Reality TV: An Interlude

It’s been a difficult month for completing things. Well, actually I’ve finished a lot of big stuff. A lot! My job hunt is over for the immediate future (hurray!), I’m rooming with one of my best friends (uraa!), and I’ve made great strides in combating my apartment’s cockroach infestation (…yay?).  But ever since I got this new job it’s been hard to focus on finishing stuff. I’ve barely touched any of my books, and forget marathoning TV shows.

That is…except for Project Runway.

I've watched three seasons of this show over the last two months.

I’ve watched three seasons of this show over the last two months.

Project Runway is a Bravo-cum-Lifetime reality show that recruits up-and-coming fashion designers and makes them compete for a coveted slot at New York Fashion Week (HAPPENING NOW) via process of elimination and daily design challenges. To get to the top, designers have had to make clothes out of candy, garbage, pet food, party supplies, and of course, expensive fabric from Mood [link]. I watched the earliest seasons of the show back when it was on Bravo, and fell off the wagon due to lack of television…until this summer.

Because it’s on Hulu now and I’m never watching anything else ever again.

Whatever. It’s a great show! It’s like Top Chef but with clothes instead of food and more flamboyant gay men!

What I love about Runway is feeling constantly impressed by the products these designers can put together in twelve hours, and reminding myself that yes they really do only have twelve hours, then they show their collections, then they go to bed, then they wake up and do it all over again. It’s not only physically tiring, it’s creatively exhausting.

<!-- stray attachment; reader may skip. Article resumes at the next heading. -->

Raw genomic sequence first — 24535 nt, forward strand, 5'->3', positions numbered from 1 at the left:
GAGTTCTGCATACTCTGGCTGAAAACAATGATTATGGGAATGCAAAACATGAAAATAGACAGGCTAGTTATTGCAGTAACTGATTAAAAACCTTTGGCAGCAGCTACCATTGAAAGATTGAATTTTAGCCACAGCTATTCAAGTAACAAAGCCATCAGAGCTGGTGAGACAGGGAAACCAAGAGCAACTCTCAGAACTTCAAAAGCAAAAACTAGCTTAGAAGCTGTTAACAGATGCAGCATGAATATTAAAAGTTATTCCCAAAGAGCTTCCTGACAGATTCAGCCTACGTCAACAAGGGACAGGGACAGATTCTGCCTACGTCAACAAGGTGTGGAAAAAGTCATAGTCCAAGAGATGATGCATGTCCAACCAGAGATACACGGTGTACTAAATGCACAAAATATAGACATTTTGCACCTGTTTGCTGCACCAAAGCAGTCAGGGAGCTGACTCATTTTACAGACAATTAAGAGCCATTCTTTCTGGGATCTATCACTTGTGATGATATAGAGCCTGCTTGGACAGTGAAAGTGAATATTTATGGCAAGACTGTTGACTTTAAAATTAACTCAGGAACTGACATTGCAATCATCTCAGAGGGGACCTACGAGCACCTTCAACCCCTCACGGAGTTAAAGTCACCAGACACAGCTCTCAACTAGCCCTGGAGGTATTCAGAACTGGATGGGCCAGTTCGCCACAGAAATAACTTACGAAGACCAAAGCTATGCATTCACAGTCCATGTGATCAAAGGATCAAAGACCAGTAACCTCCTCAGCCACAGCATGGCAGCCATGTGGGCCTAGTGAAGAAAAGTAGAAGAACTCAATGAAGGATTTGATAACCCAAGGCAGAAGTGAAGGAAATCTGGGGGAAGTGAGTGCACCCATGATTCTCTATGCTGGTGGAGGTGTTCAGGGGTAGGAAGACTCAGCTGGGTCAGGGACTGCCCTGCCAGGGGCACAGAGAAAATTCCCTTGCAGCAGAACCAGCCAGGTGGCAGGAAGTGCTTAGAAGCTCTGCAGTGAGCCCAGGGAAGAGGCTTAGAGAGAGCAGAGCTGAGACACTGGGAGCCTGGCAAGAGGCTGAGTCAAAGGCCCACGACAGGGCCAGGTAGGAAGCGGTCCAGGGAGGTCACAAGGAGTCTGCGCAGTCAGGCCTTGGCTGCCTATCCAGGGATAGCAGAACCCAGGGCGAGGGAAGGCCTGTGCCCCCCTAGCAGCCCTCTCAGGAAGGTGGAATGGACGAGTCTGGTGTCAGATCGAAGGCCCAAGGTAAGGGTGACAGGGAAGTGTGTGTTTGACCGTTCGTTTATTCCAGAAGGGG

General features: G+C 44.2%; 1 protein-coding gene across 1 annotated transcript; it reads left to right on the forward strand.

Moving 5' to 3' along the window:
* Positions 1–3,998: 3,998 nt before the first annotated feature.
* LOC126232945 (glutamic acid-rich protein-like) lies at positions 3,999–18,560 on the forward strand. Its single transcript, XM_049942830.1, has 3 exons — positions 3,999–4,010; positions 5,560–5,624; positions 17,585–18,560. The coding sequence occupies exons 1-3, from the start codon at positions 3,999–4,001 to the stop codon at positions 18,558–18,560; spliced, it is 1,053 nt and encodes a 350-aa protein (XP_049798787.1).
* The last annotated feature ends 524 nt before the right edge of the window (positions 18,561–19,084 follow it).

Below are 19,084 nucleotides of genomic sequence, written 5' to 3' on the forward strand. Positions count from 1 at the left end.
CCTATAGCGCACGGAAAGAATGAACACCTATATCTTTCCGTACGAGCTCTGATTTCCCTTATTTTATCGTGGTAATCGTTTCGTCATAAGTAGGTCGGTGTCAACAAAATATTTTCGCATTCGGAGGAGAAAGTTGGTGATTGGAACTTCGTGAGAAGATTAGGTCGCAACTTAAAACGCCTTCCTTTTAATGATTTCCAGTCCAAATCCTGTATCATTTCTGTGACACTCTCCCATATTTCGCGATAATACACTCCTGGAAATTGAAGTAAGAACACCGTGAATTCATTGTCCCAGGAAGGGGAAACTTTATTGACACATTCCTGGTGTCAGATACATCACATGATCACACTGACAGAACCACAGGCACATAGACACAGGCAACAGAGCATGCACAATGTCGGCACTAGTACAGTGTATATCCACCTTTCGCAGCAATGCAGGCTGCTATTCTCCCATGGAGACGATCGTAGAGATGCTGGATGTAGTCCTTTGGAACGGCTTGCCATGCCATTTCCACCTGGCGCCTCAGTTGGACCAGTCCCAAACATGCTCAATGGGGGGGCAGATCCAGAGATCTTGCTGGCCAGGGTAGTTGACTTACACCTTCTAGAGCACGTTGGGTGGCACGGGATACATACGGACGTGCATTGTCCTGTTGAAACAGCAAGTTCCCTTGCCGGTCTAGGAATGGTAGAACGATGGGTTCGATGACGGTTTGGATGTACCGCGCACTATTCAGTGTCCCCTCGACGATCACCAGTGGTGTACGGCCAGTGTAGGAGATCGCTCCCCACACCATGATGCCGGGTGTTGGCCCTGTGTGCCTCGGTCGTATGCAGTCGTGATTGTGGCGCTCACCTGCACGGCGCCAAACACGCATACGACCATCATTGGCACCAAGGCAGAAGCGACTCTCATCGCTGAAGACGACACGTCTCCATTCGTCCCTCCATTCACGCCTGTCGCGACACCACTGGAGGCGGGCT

Before I got into yarnworks, I was sort of an amateur seamstress. I started sewing at some point in high school and had this fantasy of becoming a costume designer slash urban planning guru. Clearly neither of those things worked out. I can take in T-shirts, insert zippers and fix seams, but when it comes to reading patterns, I’m a complete failure.

But Anya taught herself to sew four months before being on the show and ended up winning.

And yet Anya (center) taught herself to sew four months before being on the show and ended up winning.

This is why it’s so impressive to me. To win a challenge on Runway, you have to be able to conceptualize and draw your design in half an hour, navigate the maze that is Mood to find that perfect fabric, and then sew it impeccably in a day or less. Your garment has to be unique, fashion forward, well-made, and had to please the holy trinity – Heidi Klum, Michael Kors, and Nina Garcia.

In earlier seasons, the drama came mostly from whether or not the designers would finish on time or if they’d send a train wreck down the runway. In watching seasons 8-10 (and also the current season) the producers of the show have fallen back on doing more team challenges – a sure way to amp up the drama – and doing more unconventional challenges (making garments out of pet food, trash, etc.) They’ve also started literally sending designers out into the wild and doing wacky physical challenges that have nothing to do with fashion.

It feels like some of the spirit of the show has been lost. I live for seasons that focus on more creative and technically complex challenges. I love it when there are characters that want to collaborate with one another and in the end truly become friends. The show has an earnestness to it that makes it perfect for marathon viewings after a long day at work.

And of course there's Tim Gunn, who is probably the most honest and supportive mentor you'd ever wish for.

And of course there’s Tim Gunn, who is probably the most honest and supportive mentor you’d ever wish for.

I’m going to keep watching Runway and crocheting and shirking other Important After Work Activities in an attempt to nurture the dream that maybe one day I’ll get my own dress form and make those Final Fantasy costumes I’ve fantasized about. But that’s a nerdy discussion for another time.


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